Question One: My property is located in Hollywood. A tenant has moved out and we are preparing the security deposit itemization form. Is it sufficient to send it by text or is it required that I mail the document to the tenant?
Answer One: The law requires that a security deposit be prepared in writing. You cannot text the information to the tenant. The document should be mailed to the tenant within 21 days of the tenant vacating the unit. It is possible, however, that you could email the itemization to the tenant. In order for this to be legal, there would have to be a provision in the rental agreement that email is permitted for any notice regarding the tenancy.

Question Two:  In an apartment in Costa Mesa, the tenant stated that there is a termite issue because her large mirror fell to the ground and broke. She is blaming it on termites in the building.  I hired Lloyd Pest Control to inspect for termites. No termites were found.  Now she is going to hire her own termite inspector. Am I responsible for paying for the tenant’s hired termite inspector? How do I put an end to this?
Answer Two:  You certainly have no obligation to pay for an additional termite inspection. You should inform her immediately that this will be her responsibility. Clearly, she installed the mirror incorrectly and that was the cause for the mirror to fall.

Question Three: I understand that the Governor extended the eviction moratorium to September 30, 2021. What are the ramifications of this new legislation? Will this be the last extension?  Finally, when can I move back to my house? My house is located in Santa Clarita.
Answer Three:  Assembly Bill 832 has now extended the moratorium through September 30, 2021. Based on how the law is written, I am confident that this will be the last extension. All tenants will be required to pay rent for the month of October, 2021. If rent is not paid, you will be able to serve a standard three-day notice to pay rent or quit and proceed with an eviction.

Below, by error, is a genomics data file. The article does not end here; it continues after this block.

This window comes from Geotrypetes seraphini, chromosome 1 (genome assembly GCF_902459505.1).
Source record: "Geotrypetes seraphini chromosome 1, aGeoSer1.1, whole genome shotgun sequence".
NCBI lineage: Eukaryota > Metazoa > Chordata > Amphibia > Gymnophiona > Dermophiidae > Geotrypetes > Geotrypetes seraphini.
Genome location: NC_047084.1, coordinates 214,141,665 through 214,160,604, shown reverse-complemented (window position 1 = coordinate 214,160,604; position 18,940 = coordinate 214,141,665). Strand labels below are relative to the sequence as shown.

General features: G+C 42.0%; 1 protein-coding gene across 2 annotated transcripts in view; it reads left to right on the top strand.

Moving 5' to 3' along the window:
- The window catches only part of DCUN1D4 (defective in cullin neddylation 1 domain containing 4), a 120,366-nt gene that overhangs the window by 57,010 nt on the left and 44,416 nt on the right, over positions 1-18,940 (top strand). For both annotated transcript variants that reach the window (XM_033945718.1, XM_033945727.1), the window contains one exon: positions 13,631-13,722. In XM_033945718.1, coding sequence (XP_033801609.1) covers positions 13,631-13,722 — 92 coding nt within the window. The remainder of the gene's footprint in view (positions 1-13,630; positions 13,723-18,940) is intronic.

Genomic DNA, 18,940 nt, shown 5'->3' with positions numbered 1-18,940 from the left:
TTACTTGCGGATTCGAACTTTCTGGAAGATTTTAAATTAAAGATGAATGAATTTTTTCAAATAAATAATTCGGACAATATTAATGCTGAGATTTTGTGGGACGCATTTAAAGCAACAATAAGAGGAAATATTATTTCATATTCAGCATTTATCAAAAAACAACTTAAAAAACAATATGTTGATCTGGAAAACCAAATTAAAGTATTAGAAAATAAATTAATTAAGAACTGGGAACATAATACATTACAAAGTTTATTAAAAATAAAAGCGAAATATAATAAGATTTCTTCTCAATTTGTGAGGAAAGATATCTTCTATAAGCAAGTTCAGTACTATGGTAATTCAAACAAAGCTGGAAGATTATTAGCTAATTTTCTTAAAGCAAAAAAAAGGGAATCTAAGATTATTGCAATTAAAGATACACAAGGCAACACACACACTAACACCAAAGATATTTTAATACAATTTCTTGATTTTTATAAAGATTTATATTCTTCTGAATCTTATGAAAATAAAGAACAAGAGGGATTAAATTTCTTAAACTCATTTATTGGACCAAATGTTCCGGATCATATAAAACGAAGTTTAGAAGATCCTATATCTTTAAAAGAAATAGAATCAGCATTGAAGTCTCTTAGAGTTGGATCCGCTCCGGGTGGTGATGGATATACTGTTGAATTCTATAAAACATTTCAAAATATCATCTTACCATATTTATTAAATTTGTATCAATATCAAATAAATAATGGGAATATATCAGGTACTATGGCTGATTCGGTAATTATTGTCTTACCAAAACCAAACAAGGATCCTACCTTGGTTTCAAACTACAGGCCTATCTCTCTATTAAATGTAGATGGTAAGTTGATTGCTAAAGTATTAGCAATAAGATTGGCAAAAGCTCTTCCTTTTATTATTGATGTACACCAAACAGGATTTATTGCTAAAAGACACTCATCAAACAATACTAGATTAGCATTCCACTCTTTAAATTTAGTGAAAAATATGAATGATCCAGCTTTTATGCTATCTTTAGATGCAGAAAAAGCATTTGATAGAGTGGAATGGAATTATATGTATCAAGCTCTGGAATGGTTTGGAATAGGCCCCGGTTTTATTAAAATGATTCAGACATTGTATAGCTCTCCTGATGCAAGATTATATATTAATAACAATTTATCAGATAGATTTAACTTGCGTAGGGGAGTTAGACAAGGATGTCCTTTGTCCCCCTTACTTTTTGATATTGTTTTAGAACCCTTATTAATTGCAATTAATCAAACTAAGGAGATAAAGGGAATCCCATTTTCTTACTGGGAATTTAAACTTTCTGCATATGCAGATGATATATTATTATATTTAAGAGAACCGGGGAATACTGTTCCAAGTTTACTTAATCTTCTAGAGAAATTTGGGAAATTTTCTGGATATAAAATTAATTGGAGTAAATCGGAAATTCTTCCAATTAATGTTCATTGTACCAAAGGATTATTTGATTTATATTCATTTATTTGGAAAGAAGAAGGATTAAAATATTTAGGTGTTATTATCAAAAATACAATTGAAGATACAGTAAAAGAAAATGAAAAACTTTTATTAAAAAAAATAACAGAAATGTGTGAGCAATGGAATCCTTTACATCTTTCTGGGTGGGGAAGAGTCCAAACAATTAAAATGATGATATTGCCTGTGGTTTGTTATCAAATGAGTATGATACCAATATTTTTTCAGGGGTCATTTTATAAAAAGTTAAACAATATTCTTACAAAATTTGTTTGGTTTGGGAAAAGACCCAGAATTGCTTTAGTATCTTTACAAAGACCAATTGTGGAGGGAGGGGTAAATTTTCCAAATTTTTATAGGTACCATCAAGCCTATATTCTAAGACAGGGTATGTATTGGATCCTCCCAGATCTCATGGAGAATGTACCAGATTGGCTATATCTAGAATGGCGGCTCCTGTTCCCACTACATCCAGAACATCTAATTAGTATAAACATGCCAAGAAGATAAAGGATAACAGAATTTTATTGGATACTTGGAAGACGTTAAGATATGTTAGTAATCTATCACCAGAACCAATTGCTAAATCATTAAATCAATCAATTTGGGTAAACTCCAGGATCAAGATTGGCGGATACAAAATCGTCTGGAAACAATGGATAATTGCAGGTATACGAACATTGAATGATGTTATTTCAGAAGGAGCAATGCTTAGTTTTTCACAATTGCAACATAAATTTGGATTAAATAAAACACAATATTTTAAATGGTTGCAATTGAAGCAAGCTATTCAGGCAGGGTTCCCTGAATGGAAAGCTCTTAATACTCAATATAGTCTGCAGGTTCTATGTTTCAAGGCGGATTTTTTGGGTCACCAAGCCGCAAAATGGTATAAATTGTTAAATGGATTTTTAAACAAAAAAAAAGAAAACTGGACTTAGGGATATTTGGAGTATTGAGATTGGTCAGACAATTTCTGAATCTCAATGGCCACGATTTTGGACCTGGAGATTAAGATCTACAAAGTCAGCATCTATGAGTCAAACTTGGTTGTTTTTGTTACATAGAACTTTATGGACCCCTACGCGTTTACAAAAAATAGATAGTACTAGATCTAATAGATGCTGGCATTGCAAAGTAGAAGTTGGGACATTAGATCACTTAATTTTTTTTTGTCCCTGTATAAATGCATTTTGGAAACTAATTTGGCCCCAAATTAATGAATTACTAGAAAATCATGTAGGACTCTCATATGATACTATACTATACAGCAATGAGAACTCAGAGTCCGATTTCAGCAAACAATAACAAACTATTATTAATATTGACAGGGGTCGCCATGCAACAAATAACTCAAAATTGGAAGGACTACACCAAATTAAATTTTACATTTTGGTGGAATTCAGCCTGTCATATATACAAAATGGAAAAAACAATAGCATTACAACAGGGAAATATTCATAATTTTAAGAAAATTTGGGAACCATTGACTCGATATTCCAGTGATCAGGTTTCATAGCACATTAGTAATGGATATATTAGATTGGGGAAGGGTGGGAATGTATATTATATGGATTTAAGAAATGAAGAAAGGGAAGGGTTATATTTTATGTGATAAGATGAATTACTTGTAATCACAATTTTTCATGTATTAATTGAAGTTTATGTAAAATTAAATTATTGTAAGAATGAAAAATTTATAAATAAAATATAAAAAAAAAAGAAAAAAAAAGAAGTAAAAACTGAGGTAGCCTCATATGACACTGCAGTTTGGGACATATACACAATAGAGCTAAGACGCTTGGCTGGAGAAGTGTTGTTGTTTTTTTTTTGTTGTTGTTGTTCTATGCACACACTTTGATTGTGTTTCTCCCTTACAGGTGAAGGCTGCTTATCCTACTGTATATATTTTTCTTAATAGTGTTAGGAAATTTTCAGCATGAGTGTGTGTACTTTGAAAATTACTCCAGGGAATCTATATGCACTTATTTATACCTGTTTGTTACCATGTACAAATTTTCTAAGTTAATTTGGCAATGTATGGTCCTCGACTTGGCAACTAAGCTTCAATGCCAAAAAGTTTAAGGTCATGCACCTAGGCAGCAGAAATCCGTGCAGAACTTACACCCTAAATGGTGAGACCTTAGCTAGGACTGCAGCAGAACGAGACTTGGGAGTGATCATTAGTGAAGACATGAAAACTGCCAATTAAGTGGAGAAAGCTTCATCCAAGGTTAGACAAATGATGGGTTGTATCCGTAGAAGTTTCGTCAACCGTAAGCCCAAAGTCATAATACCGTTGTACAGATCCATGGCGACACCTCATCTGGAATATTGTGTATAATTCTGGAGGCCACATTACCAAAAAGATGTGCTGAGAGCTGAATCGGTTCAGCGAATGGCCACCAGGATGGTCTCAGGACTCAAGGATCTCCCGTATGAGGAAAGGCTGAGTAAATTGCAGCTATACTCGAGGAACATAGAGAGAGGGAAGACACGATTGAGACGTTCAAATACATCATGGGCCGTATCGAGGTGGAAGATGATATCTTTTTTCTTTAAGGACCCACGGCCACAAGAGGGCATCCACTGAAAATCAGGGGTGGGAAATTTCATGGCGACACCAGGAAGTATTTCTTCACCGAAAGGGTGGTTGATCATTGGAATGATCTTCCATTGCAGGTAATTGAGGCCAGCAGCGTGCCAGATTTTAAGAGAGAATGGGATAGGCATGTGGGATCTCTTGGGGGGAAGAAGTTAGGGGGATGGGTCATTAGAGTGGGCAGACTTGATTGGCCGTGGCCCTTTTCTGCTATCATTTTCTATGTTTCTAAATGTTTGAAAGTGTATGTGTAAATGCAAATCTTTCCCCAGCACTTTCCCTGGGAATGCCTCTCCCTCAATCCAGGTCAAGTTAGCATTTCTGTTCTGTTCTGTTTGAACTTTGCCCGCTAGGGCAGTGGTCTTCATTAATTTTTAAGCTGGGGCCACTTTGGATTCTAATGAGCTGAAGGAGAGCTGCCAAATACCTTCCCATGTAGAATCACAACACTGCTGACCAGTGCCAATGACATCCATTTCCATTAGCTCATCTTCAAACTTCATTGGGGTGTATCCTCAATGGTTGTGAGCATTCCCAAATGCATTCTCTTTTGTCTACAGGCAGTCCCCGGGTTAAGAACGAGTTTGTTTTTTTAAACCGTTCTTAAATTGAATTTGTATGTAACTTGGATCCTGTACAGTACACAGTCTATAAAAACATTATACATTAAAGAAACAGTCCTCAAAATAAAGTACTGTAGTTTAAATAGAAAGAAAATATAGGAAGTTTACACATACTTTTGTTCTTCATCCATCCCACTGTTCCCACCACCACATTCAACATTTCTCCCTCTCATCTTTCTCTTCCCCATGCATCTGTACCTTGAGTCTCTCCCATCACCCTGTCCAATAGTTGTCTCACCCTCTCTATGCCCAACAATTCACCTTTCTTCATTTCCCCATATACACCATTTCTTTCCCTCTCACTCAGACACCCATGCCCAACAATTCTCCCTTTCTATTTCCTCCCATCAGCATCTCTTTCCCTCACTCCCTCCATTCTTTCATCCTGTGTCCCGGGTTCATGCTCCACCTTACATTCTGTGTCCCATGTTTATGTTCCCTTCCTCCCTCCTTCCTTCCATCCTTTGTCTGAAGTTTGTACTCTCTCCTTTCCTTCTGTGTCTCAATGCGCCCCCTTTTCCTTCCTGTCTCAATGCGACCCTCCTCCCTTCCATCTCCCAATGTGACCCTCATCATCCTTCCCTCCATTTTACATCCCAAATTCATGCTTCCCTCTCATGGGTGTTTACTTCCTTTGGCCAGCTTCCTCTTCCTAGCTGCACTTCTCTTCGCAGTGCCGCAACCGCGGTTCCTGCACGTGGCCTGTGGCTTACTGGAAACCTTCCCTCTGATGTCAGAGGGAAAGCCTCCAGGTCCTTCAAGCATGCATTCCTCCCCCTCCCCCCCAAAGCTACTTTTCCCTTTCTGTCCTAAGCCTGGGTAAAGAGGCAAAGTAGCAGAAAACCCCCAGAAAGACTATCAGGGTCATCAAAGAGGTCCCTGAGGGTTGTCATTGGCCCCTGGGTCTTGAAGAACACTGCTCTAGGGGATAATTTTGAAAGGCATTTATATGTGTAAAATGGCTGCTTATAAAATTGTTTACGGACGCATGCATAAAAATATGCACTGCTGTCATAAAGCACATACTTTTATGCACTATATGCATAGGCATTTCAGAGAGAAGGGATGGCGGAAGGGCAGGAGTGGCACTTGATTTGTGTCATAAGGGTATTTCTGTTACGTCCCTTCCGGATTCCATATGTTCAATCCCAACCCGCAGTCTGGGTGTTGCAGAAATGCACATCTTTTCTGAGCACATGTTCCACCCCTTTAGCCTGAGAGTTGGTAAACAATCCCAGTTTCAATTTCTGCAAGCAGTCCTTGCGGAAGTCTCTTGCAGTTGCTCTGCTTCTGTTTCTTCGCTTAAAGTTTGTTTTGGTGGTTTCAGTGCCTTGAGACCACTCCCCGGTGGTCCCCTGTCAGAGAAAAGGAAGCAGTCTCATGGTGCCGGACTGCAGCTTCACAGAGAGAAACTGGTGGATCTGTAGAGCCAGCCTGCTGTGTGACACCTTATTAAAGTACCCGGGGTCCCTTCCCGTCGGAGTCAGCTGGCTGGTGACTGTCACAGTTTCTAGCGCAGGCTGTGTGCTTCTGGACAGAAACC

As to rent owed prior to October, 2021, the tenant will be responsible for 25% of the rent for the period of September 1, 2020 through September 30, 2021. This is a total of 13 months. You will be able to bring forth an eviction for those rents, but you are required to first apply for rent assistance through a new State sponsored program which will afford landlords 100% of the rent, if the State’s criteria are met. At the time of the writing of this column, this new program has not been finalized.
As to the remaining rent owed, that amount is now considered a civil debt. The tenant will be required to pay this debt as of October 1, 2021. If this amount is not paid, a civil suit may be brought as of November 1, 2021. A lawsuit may also be brought in Small Claims Court. The jurisdictional limit of Small Claims Court will be increased so that you can recover all rent owed for this period.

Question Four: For Statewide Rent Control, what is the CPI for this year?
Answer Four:  Under Statewide Rent Control you are entitled to a yearly increase in the sum of 5% plus the CPI as published in April of each year. For this year, the CPI for Los Angeles, Orange, Riverside, and San Bernardino County is 3.6%. For San Diego the CPI is 4.1%.

Question Five:  My property is located in the City of Los Angeles and is under RSO. When can I finally raise the rents on my tenants? It has been over one year since my tenants have had a rent increase. All of my other expenses have gone up dramatically.
Answer Five:  For the City of Los Angeles, rent increases for RSO properties are controlled by the Housing Community Investment Department for the City of Los Angeles (HCIDLA). This department sets the yearly rent increase that landlords can give to their tenants. During this Emergency State, the Mayor of the City of Los Angeles has declared that there shall be no rent increases for one year after the Emergency State has been declared over. At this time, the Emergency State is still in effect. It will be up to the mayor to declare that this emergency period is over. Once declared over, rent increases can resume in one year.